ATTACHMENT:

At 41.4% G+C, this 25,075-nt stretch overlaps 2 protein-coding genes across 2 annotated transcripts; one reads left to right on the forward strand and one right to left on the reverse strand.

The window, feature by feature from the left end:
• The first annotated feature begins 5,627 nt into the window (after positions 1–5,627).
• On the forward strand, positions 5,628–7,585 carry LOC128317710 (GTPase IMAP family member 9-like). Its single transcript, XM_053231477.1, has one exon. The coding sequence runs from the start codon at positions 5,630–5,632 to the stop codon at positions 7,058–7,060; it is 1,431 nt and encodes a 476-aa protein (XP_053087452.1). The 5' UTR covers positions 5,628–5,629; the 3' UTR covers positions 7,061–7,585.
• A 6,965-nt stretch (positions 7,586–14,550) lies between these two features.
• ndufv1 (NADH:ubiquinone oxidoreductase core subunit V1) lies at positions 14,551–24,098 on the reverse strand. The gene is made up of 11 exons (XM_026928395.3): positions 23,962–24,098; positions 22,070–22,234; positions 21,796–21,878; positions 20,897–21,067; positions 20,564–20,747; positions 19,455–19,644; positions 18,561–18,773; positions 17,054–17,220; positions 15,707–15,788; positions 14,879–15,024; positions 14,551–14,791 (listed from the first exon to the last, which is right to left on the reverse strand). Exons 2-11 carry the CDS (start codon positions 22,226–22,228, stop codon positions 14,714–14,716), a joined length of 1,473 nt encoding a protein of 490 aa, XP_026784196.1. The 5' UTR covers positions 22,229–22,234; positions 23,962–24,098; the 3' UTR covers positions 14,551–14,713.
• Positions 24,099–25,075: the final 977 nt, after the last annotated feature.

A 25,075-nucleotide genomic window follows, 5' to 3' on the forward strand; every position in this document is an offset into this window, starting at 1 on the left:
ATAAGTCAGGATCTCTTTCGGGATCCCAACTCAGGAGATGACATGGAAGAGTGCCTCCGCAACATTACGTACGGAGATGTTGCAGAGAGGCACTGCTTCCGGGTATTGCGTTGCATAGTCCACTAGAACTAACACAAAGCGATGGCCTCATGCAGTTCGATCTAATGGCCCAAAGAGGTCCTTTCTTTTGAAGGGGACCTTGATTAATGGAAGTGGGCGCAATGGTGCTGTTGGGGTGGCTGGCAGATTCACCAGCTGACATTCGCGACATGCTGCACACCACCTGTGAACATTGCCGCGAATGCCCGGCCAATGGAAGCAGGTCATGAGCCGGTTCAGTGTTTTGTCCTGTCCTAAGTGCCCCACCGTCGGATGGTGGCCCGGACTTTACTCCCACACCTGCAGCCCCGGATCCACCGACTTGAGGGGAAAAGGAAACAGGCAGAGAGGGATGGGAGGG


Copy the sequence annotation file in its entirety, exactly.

At 41.4% G+C, this 25,075-nt stretch overlaps 2 protein-coding genes across 2 annotated transcripts; one reads left to right on the forward strand and one right to left on the reverse strand.

The window, feature by feature from the left end:
• The first annotated feature begins 5,627 nt into the window (after positions 1–5,627).
• On the forward strand, positions 5,628–7,585 carry LOC128317710 (GTPase IMAP family member 9-like). Its single transcript, XM_053231477.1, has one exon. The coding sequence runs from the start codon at positions 5,630–5,632 to the stop codon at positions 7,058–7,060; it is 1,431 nt and encodes a 476-aa protein (XP_053087452.1). The 5' UTR covers positions 5,628–5,629; the 3' UTR covers positions 7,061–7,585.
• A 6,965-nt stretch (positions 7,586–14,550) lies between these two features.
• ndufv1 (NADH:ubiquinone oxidoreductase core subunit V1) lies at positions 14,551–24,098 on the reverse strand. The gene is made up of 11 exons (XM_026928395.3): positions 23,962–24,098; positions 22,070–22,234; positions 21,796–21,878; positions 20,897–21,067; positions 20,564–20,747; positions 19,455–19,644; positions 18,561–18,773; positions 17,054–17,220; positions 15,707–15,788; positions 14,879–15,024; positions 14,551–14,791 (listed from the first exon to the last, which is right to left on the reverse strand). Exons 2-11 carry the CDS (start codon positions 22,226–22,228, stop codon positions 14,714–14,716), a joined length of 1,473 nt encoding a protein of 490 aa, XP_026784196.1. The 5' UTR covers positions 22,229–22,234; positions 23,962–24,098; the 3' UTR covers positions 14,551–14,713.
• Positions 24,099–25,075: the final 977 nt, after the last annotated feature.

A 25,075-nucleotide genomic window follows, 5' to 3' on the forward strand; every position in this document is an offset into this window, starting at 1 on the left:
ATAAGTCAGGATCTCTTTCGGGATCCCAACTCAGGAGATGACATGGAAGAGTGCCTCCGCAACATTACGTACGGAGATGTTGCAGAGAGGCACTGCTTCCGGGTATTGCGTTGCATAGTCCACTAGAACTAACACAAAGCGATGGCCTCATGCAGTTCGATCTAATGGCCCAAAGAGGTCCTTTCTTTTGAAGGGGACCTTGATTAATGGAAGTGGGCGCAATGGTGCTGTTGGGGTGGCTGGCAGATTCACCAGCTGACATTCGCGACATGCTGCACACCACCTGTGAACATTGCCGCGAATGCCCGGCCAATGGAAGCAGGTCATGAGCCGGTTCAGTGTTTTGTCCTGTCCTAAGTGCCCCACCGTCGGATGGTGGCCCGGACTTTACTCCCACACCTGCAGCCCCGGATCCACCGACTTGAGGGGAAAAGGAAACAGGCAGAGAGGGATGGGAGGG